Before trial, the court granted the State's motion in limine barring the testimony of the mental health therapist and also denied a defense motion to bar evidence of other crimes, i.e., breaking the car windows and the batteries against Adrienne and her mother. In the opening statement, defense counsel conceded that defendant shot his "common law wife" but asserted that the shooting was manslaughter resulting from the provocation of seeing her in bed with another man. However, the trial court refused to instruct the jury on voluntary manslaughter and defendant was convicted of murder and subsequently sentenced to 34 years' imprisonment.
APPELLATE COURT OF ILLINOIS, FIRST DISTRICT, FIFTH DIVISION
536 N.E.2d 917, 181 Ill. App. 3d 208, 129 Ill. Dec. 867 1989.IL.395
Appeal from the Circuit Court of Cook County; the Hon. Arthur J. Cieslik, Judge, presiding.
PRESIDING JUSTICE MURRAY delivered the opinion of the court. COCCIA, J., concurs. JUSTICE PINCHAM, Concurring in part and Dissenting in part.
DECISION OF THE COURT DELIVERED BY THE HONORABLE JUDGE MURRAY
Defendant David McCarthy appeals his jury conviction for murder. The fact that defendant shot and killed Adrienne Neal is undisputed. The record contains the following additional facts.
Defendant and Adrienne began dating in 1974 when they were both high school freshmen. In 1978, they had a child and then lived together for six months in 1979. After a second child was born to Adrienne and defendant in 1981, they again lived together until April 3, 1983 (Easter), when Adrienne ended the relationship and moved, with the two children, initially into her mother's home and then into her own apartment. The couple were never legally married. On the day Adrienne moved out, her mother testified that defendant went to her home and smashed the windows of a car parked in the driveway belonging to Adrienne's father. Two weeks later, defendant again went to the Neal home and physically assaulted Adrienne and her mother. Defendant denied these acts.
Early in May, Adrienne began dating an old grade school friend, Winifred Johnson, and defendant began "seeing" Michelle Gardner. Approximately 10 days before the shooting incident, defendant was referred by his probation officer to Englewood Mental Health Center and told a therapist that he was depressed and was having homicidal and suicidal thoughts. On June 3, defendant bought a gun. Three days later, he picked up Michelle, who testified that they drove around for about an hour and stopped several times, looking for some marijuana. Michelle said that she did not notice anything unusual about defendant and that there was no evidence that he had been drinking. Defendant testified that they had just driven around talking about Adrienne and the children and that they never stopped for marijuana. Around 11 p.m., defendant parked near Adrienne's apartment building and, taking an object from beneath the seat, left Michelle in the car and went to the back of the building.
Defendant went up to Adrienne's second-floor apartment and knocked on the back door. Adrienne's sister, Anita, who was in the kitchen with her boyfriend, Woodrow McGuire, let defendant in. McGuire testified that earlier in the evening, defendant had gone to McGuire's house and said, "I know Anita is hiding behind the door, tell her to take her last look." Anita and McGuire then went to Adrienne's house. Adrienne and Johnson came home and went into the bedroom. According to Anita and McGuire, defendant came into the kitchen and pointed a gun seven to eight inches away from Anita's face and then knocked her to the floor, pulled her up again putting the gun to her head, and then dropped her back to the floor. Neither McGuire nor Anita saw any signs that defendant had been drinking.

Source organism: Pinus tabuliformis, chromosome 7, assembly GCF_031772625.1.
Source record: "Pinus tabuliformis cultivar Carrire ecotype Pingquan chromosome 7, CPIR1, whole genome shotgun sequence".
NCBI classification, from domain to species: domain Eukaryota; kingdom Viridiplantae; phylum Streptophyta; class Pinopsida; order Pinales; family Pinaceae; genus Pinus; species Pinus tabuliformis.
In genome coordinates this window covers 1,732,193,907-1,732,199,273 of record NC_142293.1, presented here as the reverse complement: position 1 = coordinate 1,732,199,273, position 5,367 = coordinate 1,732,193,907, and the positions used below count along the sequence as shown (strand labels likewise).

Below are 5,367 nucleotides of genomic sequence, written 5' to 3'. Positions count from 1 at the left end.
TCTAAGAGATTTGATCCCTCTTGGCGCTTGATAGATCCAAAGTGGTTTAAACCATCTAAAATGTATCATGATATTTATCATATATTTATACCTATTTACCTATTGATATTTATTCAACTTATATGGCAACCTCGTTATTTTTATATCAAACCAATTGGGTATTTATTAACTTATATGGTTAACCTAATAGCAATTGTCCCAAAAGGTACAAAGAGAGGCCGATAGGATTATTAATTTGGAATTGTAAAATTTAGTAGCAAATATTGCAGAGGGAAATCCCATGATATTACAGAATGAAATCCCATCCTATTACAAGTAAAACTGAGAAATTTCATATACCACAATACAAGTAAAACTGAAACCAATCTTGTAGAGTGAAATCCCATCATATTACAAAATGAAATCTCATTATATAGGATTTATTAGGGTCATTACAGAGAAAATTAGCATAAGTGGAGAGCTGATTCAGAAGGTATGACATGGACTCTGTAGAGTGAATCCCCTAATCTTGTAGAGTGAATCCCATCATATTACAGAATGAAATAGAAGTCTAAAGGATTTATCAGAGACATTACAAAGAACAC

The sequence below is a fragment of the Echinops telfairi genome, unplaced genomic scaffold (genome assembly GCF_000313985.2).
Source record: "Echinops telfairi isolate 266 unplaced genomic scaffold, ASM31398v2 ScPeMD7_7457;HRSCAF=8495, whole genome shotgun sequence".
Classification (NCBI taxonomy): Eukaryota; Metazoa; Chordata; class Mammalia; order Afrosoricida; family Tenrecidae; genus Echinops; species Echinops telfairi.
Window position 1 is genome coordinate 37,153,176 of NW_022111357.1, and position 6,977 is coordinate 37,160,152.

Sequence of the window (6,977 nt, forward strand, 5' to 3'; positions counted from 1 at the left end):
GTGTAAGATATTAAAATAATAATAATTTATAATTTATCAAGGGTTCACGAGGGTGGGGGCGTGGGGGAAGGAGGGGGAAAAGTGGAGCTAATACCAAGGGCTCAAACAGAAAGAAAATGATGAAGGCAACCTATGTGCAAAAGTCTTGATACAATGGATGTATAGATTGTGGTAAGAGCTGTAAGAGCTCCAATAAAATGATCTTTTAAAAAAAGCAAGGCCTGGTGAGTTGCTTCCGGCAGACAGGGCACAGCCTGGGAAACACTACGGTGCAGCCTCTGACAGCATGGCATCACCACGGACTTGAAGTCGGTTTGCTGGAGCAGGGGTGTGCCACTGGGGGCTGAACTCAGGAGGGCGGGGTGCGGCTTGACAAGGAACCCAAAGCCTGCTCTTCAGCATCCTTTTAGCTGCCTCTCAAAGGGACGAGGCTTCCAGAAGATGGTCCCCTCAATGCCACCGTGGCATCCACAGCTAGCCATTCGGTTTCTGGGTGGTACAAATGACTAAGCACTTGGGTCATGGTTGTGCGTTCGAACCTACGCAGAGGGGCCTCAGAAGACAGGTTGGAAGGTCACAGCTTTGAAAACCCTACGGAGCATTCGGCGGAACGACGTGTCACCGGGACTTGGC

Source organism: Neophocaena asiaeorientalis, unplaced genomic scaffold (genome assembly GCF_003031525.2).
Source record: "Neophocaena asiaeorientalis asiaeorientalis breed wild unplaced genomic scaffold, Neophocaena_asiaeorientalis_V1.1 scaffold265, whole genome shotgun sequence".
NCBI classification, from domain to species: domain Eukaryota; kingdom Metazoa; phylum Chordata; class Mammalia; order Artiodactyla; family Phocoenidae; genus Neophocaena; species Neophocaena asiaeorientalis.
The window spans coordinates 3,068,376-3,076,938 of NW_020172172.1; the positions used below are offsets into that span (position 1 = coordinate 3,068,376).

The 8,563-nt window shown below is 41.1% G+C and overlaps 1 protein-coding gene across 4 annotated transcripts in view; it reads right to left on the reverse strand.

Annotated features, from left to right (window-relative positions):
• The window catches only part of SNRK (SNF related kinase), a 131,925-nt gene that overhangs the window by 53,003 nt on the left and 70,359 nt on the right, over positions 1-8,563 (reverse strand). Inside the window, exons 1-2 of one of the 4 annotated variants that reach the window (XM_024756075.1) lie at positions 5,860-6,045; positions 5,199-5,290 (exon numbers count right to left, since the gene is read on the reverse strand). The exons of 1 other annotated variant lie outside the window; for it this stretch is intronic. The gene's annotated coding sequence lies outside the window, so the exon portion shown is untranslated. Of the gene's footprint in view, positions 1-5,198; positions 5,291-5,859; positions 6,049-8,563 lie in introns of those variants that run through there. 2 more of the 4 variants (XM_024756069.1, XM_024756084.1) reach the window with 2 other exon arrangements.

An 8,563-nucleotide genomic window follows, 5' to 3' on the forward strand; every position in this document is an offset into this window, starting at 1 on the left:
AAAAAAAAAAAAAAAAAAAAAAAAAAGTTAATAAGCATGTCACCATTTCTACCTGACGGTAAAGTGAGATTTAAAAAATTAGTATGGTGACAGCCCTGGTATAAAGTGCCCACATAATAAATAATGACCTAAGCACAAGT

Defendant then went to the bedroom, where he shot Adrienne five times. Johnson testified that he and Adrienne had fallen asleep in their underwear while watching television when they were awakened by Anita's screams. They had both jumped out of the bed when defendant burst in and shot at Johnson, grazing him. Johnson ran out of the room and jumped off the back porch. Anita, McGuire, and Johnson all heard more shots as they were fleeing. The evidence shows that Adrienne was shot from two to six feet away. Defendant then fled to California, and Michelle followed to give him some belongings his mother had sent, after which Michelle returned to Chicago.
Defendant, and his sister, testified that after the Easter breakup, he became extremely depressed, suicidal, and began drinking heavily. Although not legally married, defendant stated that he thought of Adrienne as his "wife." He also testified that he did not threaten Anita and that he had purchased the gun to kill himself, and that when he went to Adrienne's home, he intended to kill himself if she refused to reconcile.
The record also indicates that defendant was seeing other women both before and after the Easter breakup, and that he, in fact, married one of them, Raydell Lacey, six months after killing Adrienne. In January 1984, defendant, accompanied by counsel, turned himself in to the police.
On appeal, defendant contends that the trial court committed error in refusing to give a voluntary manslaughter instruction, in permitting admission of other crimes evidence and barring the therapist's testimony, and further, that defendant's sixth amendment right to effective assistance of ...